CHAPTER FIVE HUNDRED and TWELVE
“Do not threaten him,” Perses ordered. “You won’t like what happens.”
Patrick looked from Perses to Ares. The God of War raised his eyebrows in a silent dare.
“I will promise that we will be on our best behavior,” Perses said.
He punched Ares hard in the shoulder. Ares jerked forward. Grinning, the God of War nodded.
Patrick bowed his head slightly. Perses and Ares went into the residence. As Patrick closed and locked the door, Perses and Ares went down a long hallway. The hallway was covered floor to ceiling with pictures of family members of the residence. Perses stopped short and pointed to one near the ceiling.
The face staring out was the spitting image of Ares. The God of War gave a slight nod.
“Cian was right,” Eoin Mac Kinney said, in a Belfast accent that matched Cian’s. “You do share his look.”
Ares whipped around to see the red haired man standing in front of him. The air crackled with intensity before the red haired man laughed.
“You’re intense like him, too,” Eoin said with a laugh. “You’re like to be some kind of a relative. Come, eat. Meet your family.”
Laughing, Eoin spun in place and walked down the hallway. Ares followed Eoin, but Patrick grabbed Perses’s arm.
“You will tell me about that sword,” Patrick ordered.
“I will,” Perses said with a nod. “Have you asked Paddie?”
“He won’t say what it is,” Patrick said. “Just that it’s his for the rest of his life and that of his children. A wooden sword? Why would that be?”
“Because of who he is,” Perses said with a shrug. “Ancestrally.”
Perses pressed passed Patrick. He turned back to the man.
“If it’s any consolation, he has a matching dagger now,” Perses said with a grin.
Rather than wait for Patrick to respond, Perses turned left to enter the dining room. He went immediately to Paddie’s mother. Paddie was sitting on his mother’s lap letting her fuss over him. Perses knelt to one knee.
“I apologize for causing you such concern,” Perses said.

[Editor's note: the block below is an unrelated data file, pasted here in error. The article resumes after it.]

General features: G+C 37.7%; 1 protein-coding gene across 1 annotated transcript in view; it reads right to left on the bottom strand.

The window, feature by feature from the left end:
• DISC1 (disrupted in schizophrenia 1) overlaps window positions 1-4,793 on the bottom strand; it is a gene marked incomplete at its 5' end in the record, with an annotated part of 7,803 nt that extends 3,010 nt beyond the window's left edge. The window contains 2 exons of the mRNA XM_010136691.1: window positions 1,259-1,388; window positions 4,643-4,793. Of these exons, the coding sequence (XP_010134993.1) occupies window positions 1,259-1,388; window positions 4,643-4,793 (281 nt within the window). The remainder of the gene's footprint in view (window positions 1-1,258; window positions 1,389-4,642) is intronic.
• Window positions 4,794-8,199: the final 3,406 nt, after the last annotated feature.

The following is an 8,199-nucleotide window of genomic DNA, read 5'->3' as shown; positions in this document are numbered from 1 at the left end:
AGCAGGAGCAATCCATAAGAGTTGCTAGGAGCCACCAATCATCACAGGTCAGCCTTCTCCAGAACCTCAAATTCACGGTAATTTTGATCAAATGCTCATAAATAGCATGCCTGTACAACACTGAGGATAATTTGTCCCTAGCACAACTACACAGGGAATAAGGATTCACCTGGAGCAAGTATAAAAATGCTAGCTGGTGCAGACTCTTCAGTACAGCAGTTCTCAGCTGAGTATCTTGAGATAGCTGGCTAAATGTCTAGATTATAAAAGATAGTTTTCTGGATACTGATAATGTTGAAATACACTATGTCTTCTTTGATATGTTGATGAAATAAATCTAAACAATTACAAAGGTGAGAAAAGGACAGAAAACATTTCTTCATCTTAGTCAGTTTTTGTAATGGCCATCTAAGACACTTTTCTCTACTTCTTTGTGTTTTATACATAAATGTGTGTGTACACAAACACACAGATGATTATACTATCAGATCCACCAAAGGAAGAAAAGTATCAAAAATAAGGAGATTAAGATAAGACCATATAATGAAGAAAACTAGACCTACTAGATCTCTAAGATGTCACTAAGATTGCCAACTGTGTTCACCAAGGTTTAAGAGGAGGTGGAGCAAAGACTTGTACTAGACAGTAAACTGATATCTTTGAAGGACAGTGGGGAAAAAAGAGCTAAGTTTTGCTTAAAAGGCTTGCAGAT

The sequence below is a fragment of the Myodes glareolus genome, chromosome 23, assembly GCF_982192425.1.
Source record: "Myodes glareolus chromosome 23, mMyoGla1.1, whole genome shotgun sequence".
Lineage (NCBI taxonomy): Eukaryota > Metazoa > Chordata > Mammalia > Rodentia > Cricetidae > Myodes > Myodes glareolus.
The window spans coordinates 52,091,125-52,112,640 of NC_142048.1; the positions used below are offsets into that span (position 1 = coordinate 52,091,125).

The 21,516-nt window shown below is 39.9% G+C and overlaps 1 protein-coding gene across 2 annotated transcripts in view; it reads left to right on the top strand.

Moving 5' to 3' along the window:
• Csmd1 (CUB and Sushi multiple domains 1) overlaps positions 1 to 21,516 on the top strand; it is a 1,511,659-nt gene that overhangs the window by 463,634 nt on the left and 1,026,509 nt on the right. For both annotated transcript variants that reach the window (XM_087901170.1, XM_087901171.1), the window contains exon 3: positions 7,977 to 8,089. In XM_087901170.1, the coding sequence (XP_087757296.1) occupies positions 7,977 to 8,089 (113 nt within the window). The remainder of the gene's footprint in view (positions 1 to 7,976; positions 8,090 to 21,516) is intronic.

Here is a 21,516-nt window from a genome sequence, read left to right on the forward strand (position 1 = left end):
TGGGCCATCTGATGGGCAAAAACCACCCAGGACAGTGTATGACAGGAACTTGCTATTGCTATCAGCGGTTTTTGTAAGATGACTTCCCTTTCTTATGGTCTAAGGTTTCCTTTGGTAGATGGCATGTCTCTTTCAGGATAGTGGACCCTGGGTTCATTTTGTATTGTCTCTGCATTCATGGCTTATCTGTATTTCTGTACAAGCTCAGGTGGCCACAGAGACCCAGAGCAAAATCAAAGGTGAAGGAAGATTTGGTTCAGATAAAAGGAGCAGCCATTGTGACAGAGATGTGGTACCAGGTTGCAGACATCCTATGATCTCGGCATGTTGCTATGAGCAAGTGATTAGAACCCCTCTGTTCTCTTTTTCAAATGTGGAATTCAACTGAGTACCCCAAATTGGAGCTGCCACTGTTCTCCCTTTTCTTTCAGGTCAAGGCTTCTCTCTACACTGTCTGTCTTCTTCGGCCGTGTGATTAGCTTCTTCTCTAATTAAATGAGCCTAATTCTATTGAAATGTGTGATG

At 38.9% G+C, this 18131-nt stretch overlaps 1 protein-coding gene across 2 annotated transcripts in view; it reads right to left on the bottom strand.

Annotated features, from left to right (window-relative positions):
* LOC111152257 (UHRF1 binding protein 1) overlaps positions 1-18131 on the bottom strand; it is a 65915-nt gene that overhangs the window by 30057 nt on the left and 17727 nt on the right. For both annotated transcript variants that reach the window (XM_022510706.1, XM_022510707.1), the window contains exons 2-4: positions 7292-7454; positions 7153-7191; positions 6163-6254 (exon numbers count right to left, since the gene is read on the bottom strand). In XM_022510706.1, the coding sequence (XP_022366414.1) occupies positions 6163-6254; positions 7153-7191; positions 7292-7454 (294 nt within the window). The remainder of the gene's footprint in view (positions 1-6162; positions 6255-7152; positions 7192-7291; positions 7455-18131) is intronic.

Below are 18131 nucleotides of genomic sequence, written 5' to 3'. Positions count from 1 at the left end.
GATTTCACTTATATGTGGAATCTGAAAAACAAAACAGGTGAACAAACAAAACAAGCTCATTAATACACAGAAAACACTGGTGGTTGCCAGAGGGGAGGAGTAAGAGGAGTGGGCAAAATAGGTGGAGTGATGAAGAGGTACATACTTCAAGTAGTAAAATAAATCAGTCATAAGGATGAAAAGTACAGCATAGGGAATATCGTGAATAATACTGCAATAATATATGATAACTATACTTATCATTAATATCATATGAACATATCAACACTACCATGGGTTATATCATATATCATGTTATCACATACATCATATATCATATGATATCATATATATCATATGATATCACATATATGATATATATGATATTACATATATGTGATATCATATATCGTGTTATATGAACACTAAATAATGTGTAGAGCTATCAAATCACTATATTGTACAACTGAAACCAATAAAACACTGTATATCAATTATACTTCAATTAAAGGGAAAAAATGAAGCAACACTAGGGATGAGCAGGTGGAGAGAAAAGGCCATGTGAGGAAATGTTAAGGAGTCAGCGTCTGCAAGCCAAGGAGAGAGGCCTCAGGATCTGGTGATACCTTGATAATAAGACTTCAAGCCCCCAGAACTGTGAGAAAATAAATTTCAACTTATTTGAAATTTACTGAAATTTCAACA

“Oh Lord Perses,” Julie said with a sigh. She gave him a kind look. “I know that our lives are yours for the taking, but could you at least leave a note next time?”
“As you wish,” Perses said.
“Lord Perses,” Eoin laughed. “So, you’re a Titan, now? What’s that make you?”
Eoin took a bite of a warm buttered biscuit. He nodded to Ares.
“You’d like to be the God of War,” Eoin said with a laugh.
“And if I am?” Ares asked.
Still standing, Patrick’s brow furrowed.
“I’d like to know why you had so many children?” Eoin asked with a laugh. “I’ve got two bairn …” He gestured to two red headed girls sharing a seat next to him. “I can hardly keep up with them.”
Ares opened his mouth to respond, but Cian beat him to it.
“Many women,” Cian said. “The ladies care for the bairn while he’s out playing war.”
“Do tell us how you manage that!” Eoin said with a laugh. “One woman is more than enough for me.”
“Watch yourself, Eoin Mac Kinney,” said a redhaired young woman sitting near the end of the table. Her accent was distinctly American. “Don’t go getting any ideas.”
The two men looked at each other and laughed heartily. John brought a chair and squeezed it next to Katy and Perses sat down. Patrick sat at the head of the table.
“Do eat,” John said to Perses and Ares. “Thank you for bringing the children home in one piece.”
John nodded to Patrick. Rather than respond, Patrick filled his cup from the pitcher of coffee in front of him.
“Thank you,” Julie said. “Perses, Ares, Katy.”
Before they could respond, another woman came in carrying two young girls. They squeezed into the table a second before two adolescent boys arrived. The adolescent boys stopped short at Ares and Perses. Over the din of everyone talking and laughing, the boys introduced themselves in fluent Greek. They pushed the other children aside so that they could sit next to the God of War. After a moment, they were talking in Greek with Ares.
Over their heads, Ares caught Perses eye. Ares nodded that he understood, and Perses smiled.
Denver Cereal continues on Monday…
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